There’s an old saying in the investment business: In the short run, the stock market is a voting machine; in the long run, it’s a weighing machine. In other words, investor sentiment controls markets in the short run, while the fundamentals prevail over time. We don’t have a strong feel for how sentiment will develop over the next few quarters. On the other hand, debt levels, because of rescue efforts, have gone from dangerous to extremely perilous throughout major sections of the world. We do not yet know whether the concerted efforts of world governments and central banks will effect a lasting recovery. We do know, however, that our children, grandchildren and their grandchildren will be burdened with the greatest debt legacy in world history.
A second major fundamental concern is valuation. As indicated in our last quarterly commentary and on my blog site (www.ThomasJFeeney.com), contrary to the contentions of most financial analysts, stocks are not cheap. Measures of price to dividends, book value, sales or cash flow are at or near all-time highs except for the bubble period from the late-1990s to 2007. Price to earnings is less extreme, but still above long term averages. From valuations at or near these levels, stocks have historically performed far worse than average.
We urge clients to remain conscious of where markets are in their long term cyclical patterns, which we have discussed intermittently over the years in commentaries and at our seminars and conferences. As we have frequently explained, the latest long weak cycle began in 2000. The two century-old pattern of alternating long strong and weak cycles reveals that both strong and weak cycles tend to last on average about a decade and a half, although with considerable variation. That this current cycle has so far lasted only about two-thirds as long as the average is far from determinative by itself. A far more important indicator that we probably remain in the long weak cycle is the fact that all prior weak cycles have continued until investors largely gave up on stock ownership and valuations plummeted to extremely low levels. In this cycle, not only have stocks not descended to such valuation depths, valuations have actually remained closer to historic highs than lows. While this does not mean that stocks won’t rally from here, it is unlikely that we are yet at the beginning of the next long strong cycle. Should markets head higher in the short run, such an advance would likely retrace before a more lasting bull market rally could evolve.
Given unprecedented debt levels throughout the world and speculation common about first world countries in danger of default, the risks to economic progress and to common stock holdings are at historic highs. Investors must recognize that this is not a “business as usual” scenario. We can’t know for certain that the risks will be realized. It would be foolhardy, however, not to recognize the potential for huge losses in risk-bearing assets should government rescue efforts fail to achieve long-term success. The financial system was essentially broken just a year and a half ago but for government rescue. From that point the economic recovery has been significantly substandard by comparison with prior recoveries from recessions, despite the greatest stimulus effort in history. If consumer and investor confidence cannot be sustained, it is highly improbable that governments will be able to restimulate their economies with anything like the same firepower that they unleashed in their initial effort. We are at an extremely tenuous point in the recovery. Continuing success is dependant upon lasting consumer and investor confidence. The outcome is unknowable.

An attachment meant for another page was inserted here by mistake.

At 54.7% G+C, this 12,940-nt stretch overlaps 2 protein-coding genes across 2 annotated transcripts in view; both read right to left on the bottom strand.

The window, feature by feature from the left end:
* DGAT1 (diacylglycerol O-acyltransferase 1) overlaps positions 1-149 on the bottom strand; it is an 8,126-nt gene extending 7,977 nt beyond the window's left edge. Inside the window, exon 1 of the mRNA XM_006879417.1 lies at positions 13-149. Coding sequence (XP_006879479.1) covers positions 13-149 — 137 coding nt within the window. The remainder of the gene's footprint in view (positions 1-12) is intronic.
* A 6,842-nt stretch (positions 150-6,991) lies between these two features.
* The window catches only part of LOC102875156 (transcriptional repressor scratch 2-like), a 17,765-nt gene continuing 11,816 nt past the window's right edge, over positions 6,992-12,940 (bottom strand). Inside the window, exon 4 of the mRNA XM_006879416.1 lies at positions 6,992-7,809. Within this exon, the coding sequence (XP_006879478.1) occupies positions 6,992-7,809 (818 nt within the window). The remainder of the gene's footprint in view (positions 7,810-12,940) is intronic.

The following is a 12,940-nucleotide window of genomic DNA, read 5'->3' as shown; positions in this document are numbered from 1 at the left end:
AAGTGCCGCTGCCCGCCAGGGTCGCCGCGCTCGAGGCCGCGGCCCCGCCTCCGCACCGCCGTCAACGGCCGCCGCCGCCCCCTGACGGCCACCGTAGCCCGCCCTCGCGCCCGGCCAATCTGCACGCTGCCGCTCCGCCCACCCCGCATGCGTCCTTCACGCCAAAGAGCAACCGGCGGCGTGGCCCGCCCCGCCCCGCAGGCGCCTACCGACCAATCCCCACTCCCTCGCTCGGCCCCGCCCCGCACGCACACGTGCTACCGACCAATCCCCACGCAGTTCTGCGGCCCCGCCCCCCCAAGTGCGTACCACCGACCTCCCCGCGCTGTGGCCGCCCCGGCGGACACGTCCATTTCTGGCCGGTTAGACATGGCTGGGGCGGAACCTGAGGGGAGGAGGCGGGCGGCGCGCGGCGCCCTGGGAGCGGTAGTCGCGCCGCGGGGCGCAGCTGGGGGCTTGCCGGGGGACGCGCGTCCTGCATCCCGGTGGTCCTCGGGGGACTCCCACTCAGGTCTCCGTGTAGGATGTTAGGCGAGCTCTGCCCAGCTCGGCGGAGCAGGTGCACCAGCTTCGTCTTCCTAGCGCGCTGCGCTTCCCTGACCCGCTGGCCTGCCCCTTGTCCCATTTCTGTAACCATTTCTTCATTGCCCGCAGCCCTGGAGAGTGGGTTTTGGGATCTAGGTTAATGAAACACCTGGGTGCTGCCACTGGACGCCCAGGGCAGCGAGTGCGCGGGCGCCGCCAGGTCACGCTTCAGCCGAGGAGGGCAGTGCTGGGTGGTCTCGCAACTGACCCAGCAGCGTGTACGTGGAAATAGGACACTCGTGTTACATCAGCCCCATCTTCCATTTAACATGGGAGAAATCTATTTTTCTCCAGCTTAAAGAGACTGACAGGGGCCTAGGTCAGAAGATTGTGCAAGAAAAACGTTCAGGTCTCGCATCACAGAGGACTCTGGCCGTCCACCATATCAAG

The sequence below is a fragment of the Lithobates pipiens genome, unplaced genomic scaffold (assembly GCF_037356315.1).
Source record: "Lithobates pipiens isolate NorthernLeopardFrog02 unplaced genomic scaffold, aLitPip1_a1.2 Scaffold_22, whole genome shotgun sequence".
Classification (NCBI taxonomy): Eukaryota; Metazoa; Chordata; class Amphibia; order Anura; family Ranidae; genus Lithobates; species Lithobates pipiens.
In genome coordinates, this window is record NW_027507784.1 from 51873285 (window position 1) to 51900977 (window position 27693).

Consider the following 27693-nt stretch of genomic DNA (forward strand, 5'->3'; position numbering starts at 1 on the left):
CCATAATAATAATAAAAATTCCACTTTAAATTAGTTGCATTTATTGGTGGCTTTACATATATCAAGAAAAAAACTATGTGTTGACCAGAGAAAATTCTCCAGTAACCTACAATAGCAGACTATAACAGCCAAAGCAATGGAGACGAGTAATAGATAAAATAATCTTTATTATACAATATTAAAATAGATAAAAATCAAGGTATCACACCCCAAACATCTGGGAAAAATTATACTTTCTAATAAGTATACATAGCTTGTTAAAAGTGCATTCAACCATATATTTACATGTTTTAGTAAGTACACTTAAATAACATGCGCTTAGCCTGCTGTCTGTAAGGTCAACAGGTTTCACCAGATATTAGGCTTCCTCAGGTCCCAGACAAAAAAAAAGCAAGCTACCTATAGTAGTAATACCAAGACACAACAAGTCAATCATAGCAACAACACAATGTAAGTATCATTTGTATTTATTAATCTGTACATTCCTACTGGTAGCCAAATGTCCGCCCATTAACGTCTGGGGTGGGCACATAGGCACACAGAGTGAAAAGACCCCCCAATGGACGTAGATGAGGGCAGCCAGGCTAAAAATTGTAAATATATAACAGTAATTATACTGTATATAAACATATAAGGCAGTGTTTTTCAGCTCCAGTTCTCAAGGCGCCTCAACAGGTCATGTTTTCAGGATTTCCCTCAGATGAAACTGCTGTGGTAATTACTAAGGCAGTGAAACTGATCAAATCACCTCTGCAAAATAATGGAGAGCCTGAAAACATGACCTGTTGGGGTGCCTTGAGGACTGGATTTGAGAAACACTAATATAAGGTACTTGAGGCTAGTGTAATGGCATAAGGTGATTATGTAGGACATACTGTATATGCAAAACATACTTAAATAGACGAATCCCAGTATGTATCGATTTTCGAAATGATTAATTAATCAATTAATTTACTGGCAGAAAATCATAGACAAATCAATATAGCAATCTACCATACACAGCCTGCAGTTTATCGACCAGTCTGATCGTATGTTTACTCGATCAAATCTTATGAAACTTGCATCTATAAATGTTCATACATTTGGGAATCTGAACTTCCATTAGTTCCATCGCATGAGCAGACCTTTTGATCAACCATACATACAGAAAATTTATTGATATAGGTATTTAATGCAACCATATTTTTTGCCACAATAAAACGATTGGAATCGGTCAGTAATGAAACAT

Many of the same considerations affect the fixed income markets as well. As mentioned earlier, the Fed has pushed the return on risk-free securities essentially to zero. Safe cash equivalent yields are non-existent. Bonds, which have been wonderfully profitable for the past three decades, are inevitably approaching a point below which yields will not go. The possibility exists that bonds could remain productive, despite current low yields, if business conditions remain weak and especially if deflationary forces prevail. On the other hand, with 10-year U.S. Treasury notes yielding less than 3%, there is far more room for interest rates to rise than fall. Few current investors know how dire conditions can be for bondholders once rates begin a rising cycle. For more than four decades from 1941 to the early 1980s, rates rose and the total return on bonds was considerably less than the return on risk-free cash equivalents. In a highly uncertain environment, conditions can change dramatically and quickly. Should foreign lenders to the United States turn squeamish about sending more money to this country, rates could rocket upward and bonds would take big losses. While not likely in the short-run, that outcome is certainly possible and should impose discipline on those inclined to blindly stretch for yield.
Conditions are likely to change rapidly over the next several quarters. I have attempted to keep clients and other interested readers in tune with our shorter term thinking through weekly posts on the blog site mentioned earlier. I encourage you to take a look.
Tom Feeney is the chief investment officer for Marathon Asset Management Co, a registered investment advisor with the Securities and Exchange Commission, and for Mission Management & Trust Co., a full service trust company regulated by the Arizona Department of Financial Institutions. If you would like to explore the management of an investment portfolio of $1 million or more by either of the firms, you are invited to email your interest to Tom@missiontrust.com or call (520) 529-2900 to speak with one of the Portfolio Coordinators.